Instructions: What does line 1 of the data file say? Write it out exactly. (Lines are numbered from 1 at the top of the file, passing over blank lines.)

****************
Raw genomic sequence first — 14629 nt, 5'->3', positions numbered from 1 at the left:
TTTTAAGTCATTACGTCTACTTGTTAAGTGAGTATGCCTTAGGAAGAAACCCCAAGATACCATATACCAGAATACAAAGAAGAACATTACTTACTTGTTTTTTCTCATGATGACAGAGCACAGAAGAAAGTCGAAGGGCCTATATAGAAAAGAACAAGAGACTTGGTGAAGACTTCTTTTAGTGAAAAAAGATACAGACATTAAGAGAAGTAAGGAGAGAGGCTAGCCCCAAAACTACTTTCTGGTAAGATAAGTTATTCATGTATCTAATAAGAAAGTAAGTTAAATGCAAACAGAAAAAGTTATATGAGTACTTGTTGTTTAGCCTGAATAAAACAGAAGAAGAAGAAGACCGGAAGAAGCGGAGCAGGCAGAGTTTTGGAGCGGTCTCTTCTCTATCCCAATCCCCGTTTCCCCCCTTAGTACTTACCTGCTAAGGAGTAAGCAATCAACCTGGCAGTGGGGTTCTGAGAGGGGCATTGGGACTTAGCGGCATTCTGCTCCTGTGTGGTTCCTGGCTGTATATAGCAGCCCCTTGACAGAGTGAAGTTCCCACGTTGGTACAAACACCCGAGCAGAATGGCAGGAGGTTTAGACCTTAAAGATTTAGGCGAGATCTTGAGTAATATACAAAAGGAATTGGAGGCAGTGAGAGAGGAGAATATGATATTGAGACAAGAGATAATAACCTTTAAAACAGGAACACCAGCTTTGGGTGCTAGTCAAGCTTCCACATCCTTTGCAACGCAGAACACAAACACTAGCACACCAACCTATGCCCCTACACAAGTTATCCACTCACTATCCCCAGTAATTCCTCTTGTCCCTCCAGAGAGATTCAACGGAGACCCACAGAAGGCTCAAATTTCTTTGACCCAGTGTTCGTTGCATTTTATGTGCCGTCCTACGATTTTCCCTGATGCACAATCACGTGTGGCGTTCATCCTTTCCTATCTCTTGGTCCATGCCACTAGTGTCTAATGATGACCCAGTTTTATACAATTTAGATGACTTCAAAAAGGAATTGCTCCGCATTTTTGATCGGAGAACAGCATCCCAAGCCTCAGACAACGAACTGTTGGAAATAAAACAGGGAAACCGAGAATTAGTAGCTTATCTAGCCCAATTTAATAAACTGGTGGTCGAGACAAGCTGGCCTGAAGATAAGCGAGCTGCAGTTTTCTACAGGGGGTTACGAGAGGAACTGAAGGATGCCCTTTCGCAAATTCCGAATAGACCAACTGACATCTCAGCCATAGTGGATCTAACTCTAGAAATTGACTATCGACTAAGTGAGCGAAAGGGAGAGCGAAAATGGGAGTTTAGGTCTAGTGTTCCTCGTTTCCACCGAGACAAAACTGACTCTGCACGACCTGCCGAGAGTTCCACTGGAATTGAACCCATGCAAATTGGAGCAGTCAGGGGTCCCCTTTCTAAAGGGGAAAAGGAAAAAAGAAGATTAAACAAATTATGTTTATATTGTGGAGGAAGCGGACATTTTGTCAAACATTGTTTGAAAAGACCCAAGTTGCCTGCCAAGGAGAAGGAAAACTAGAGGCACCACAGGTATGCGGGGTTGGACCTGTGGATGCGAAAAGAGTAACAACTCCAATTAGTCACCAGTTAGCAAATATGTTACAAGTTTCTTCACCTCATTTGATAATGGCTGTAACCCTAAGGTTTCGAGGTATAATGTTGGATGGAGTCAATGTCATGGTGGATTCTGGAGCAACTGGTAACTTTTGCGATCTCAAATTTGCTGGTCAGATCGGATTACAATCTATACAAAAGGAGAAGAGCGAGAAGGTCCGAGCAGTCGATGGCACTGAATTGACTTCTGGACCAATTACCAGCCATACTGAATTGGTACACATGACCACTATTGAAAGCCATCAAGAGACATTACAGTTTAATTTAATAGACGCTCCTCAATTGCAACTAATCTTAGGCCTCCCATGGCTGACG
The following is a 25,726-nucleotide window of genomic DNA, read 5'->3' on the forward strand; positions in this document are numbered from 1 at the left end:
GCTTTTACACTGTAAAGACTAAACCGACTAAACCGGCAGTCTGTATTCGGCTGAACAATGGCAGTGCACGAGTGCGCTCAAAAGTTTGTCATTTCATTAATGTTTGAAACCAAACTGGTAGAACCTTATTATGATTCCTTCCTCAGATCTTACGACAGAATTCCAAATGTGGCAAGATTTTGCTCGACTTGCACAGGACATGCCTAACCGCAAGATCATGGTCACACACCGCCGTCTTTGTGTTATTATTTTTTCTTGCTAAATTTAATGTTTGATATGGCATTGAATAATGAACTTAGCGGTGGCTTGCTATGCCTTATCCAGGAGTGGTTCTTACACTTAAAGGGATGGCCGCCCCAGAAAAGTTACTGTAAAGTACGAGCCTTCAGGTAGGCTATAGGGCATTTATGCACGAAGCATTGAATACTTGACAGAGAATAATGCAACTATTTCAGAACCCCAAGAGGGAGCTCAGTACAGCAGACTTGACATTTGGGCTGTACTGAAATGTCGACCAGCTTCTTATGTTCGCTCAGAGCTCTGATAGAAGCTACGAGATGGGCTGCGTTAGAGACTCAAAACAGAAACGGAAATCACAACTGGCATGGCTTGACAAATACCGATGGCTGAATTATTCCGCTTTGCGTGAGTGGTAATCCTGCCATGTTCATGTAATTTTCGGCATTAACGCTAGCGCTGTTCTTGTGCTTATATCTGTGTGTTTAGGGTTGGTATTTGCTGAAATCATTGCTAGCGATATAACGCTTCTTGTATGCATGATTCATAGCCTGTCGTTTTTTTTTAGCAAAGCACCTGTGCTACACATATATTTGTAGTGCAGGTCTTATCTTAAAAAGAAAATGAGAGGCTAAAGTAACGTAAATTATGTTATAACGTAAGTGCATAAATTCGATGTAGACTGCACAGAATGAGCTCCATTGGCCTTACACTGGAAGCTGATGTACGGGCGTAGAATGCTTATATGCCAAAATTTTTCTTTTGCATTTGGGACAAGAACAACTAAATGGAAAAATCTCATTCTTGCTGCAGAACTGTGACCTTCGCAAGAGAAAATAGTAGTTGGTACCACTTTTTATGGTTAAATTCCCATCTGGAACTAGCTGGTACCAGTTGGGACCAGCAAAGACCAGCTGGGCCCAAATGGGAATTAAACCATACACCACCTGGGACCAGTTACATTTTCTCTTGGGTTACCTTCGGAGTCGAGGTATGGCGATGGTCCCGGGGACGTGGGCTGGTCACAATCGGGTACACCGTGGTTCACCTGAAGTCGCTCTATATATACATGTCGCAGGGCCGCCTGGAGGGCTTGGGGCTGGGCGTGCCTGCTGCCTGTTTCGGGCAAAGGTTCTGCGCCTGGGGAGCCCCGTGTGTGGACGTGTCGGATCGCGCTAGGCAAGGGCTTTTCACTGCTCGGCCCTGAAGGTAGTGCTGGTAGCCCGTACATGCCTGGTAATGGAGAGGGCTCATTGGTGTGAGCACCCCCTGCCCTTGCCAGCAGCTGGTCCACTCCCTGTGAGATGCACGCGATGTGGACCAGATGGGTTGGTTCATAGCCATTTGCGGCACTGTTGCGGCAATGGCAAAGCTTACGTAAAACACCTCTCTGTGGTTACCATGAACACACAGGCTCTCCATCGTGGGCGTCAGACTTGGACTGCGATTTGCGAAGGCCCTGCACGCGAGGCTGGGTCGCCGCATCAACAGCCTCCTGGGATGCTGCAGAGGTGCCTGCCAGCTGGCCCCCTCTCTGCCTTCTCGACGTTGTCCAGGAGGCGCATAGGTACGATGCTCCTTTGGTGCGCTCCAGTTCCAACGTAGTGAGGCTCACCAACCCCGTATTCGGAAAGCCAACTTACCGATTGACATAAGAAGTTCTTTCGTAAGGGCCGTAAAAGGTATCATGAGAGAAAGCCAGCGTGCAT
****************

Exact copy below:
Raw genomic sequence first — 14629 nt, 5'->3', positions numbered from 1 at the left: